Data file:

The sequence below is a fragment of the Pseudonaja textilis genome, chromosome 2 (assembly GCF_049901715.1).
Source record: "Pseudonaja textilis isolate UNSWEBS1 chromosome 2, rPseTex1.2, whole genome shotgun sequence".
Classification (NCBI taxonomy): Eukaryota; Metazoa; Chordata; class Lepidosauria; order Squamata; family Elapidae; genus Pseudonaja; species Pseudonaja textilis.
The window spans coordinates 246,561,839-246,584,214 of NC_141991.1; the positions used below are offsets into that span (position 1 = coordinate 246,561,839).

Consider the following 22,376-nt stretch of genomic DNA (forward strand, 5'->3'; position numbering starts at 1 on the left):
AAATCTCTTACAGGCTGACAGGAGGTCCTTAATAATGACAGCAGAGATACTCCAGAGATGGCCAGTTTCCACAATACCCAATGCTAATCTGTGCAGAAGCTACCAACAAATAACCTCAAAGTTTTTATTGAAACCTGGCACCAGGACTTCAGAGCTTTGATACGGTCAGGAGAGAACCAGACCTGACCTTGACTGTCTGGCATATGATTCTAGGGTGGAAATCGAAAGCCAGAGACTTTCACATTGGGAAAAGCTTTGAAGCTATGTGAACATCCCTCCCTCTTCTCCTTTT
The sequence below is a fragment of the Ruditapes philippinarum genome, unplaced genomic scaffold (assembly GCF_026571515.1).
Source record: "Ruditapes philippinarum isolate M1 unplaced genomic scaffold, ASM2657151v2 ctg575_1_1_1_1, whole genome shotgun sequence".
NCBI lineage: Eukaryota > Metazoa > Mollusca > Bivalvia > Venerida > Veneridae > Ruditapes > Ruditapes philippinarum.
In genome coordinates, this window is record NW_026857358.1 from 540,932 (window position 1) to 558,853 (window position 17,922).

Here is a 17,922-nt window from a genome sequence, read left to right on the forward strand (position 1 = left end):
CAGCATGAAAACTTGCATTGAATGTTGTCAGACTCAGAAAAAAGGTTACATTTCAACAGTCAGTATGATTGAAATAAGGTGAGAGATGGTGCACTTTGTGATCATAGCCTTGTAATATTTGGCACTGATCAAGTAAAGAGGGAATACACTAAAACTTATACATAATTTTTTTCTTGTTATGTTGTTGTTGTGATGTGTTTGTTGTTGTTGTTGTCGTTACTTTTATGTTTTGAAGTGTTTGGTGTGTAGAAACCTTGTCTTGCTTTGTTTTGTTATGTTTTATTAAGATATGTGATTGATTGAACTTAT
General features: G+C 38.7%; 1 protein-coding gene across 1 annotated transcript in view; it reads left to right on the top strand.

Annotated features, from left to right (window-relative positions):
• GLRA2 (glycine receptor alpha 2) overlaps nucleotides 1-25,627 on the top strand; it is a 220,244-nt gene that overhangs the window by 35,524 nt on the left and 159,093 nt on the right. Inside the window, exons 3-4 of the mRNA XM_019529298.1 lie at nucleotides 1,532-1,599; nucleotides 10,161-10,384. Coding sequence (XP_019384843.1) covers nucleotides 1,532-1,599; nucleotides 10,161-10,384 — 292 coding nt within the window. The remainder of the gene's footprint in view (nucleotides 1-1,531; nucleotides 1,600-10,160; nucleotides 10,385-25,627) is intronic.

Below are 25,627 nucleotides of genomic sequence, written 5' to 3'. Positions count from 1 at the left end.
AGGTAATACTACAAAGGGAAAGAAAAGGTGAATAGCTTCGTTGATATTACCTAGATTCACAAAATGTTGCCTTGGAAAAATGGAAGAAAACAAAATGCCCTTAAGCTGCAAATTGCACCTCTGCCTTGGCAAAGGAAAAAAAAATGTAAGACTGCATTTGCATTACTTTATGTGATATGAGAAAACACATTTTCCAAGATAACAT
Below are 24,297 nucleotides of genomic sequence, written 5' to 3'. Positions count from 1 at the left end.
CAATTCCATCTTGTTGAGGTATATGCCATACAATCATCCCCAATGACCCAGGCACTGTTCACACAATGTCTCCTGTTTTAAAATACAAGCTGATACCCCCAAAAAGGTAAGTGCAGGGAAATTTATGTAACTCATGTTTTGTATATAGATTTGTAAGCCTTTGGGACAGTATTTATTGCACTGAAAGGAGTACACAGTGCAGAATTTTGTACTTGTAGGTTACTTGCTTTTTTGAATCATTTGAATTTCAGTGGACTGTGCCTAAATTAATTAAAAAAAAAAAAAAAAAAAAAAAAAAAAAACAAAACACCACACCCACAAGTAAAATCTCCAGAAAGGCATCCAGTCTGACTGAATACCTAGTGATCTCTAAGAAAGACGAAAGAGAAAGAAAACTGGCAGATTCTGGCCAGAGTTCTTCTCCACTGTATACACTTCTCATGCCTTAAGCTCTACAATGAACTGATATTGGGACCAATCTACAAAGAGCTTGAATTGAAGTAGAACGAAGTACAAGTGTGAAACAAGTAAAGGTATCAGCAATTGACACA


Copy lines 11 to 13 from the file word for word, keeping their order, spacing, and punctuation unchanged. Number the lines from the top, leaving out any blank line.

Here is a 17,922-nt window from a genome sequence, read left to right on the forward strand (position 1 = left end):
CAGCATGAAAACTTGCATTGAATGTTGTCAGACTCAGAAAAAAGGTTACATTTCAACAGTCAGTATGATTGAAATAAGGTGAGAGATGGTGCACTTTGTGATCATAGCCTTGTAATATTTGGCACTGATCAAGTAAAGAGGGAATACACTAAAACTTATACATAATTTTTTTCTTGTTATGTTGTTGTTGTGATGTGTTTGTTGTTGTTGTTGTCGTTACTTTTATGTTTTGAAGTGTTTGGTGTGTAGAAACCTTGTCTTGCTTTGTTTTGTTATGTTTTATTAAGATATGTGATTGATTGAACTTAT
General features: G+C 38.7%; 1 protein-coding gene across 1 annotated transcript in view; it reads left to right on the top strand.